Looking to be less corporate, more Startup, since leaving Colonial First State Parker has served as head of marketing at T2, as country manager for Australia and New Zealand at Zomato, and is now CEO of Your Tea, a global ecommerce brand creating tea blends based on traditional Chinese Medicine principles.
The opportunities in the Food and Beverage sector
With the experience of her role at Your Tea, Parker is eager to point out that ‘food and beverage’ goes far beyond the label, and in turn hopes to see a wide scope of Startups and Scaleups participating in the Lion Unleashed program.
With its teas developed by qualified practitioners according to the science of traditional Chinese Medicine, Your Tea is a health and wellness brand, with a range of blends that focus on improving gut health, which despite being thousands of years old is one of the fastest growing health trends today.
“The whole health and wellness and food and beverage categories are where all the growth is happening, so it’s an exciting category,” Parker said.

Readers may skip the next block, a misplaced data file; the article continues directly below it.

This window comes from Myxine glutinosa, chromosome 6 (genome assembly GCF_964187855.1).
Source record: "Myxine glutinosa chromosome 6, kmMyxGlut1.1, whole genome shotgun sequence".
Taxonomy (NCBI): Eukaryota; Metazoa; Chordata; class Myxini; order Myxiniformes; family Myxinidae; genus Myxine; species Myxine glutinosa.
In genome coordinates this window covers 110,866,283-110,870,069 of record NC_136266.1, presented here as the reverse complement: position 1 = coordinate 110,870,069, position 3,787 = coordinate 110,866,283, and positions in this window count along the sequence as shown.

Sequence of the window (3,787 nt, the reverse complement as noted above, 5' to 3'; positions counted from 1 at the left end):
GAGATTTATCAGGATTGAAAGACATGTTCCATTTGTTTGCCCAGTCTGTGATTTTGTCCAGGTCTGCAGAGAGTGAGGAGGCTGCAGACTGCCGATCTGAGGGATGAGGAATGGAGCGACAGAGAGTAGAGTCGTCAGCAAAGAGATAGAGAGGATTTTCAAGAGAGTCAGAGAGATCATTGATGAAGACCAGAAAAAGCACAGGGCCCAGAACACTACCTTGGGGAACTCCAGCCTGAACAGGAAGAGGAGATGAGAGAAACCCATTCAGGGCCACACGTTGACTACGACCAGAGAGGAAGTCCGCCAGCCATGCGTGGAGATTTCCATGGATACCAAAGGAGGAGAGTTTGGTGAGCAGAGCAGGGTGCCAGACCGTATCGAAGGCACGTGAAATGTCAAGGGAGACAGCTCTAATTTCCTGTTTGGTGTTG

“It’s also a great brand story in that traditional Chinese medicine is often seen as quite old-worldly, a little bit inaccessible, but Your Tea has very successfully managed to develop a product that has an East meets West approach, so it’s very modern and targeted at the health challenges we face today, and there’s also a real credibility there.”
How mentors have helped Parker through her career
Having gone through such a surreal experience with Ansett, Parker admitted that she has often been able to put subsequent challenges throughout her career into perspective.
“Ansett was such a big business, but literally within three months it was out of the news cycle, and it was like it never existed. It’s so strange for somewhere you’ve worked for 10 years to almost disappear from memory…I think I saw an Ansett light box at a museum once, but now I interview people who haven’t even heard of it,” she said.
However, Parker has also relied on mentors to help guide her through, from bosses and managers to colleagues alike.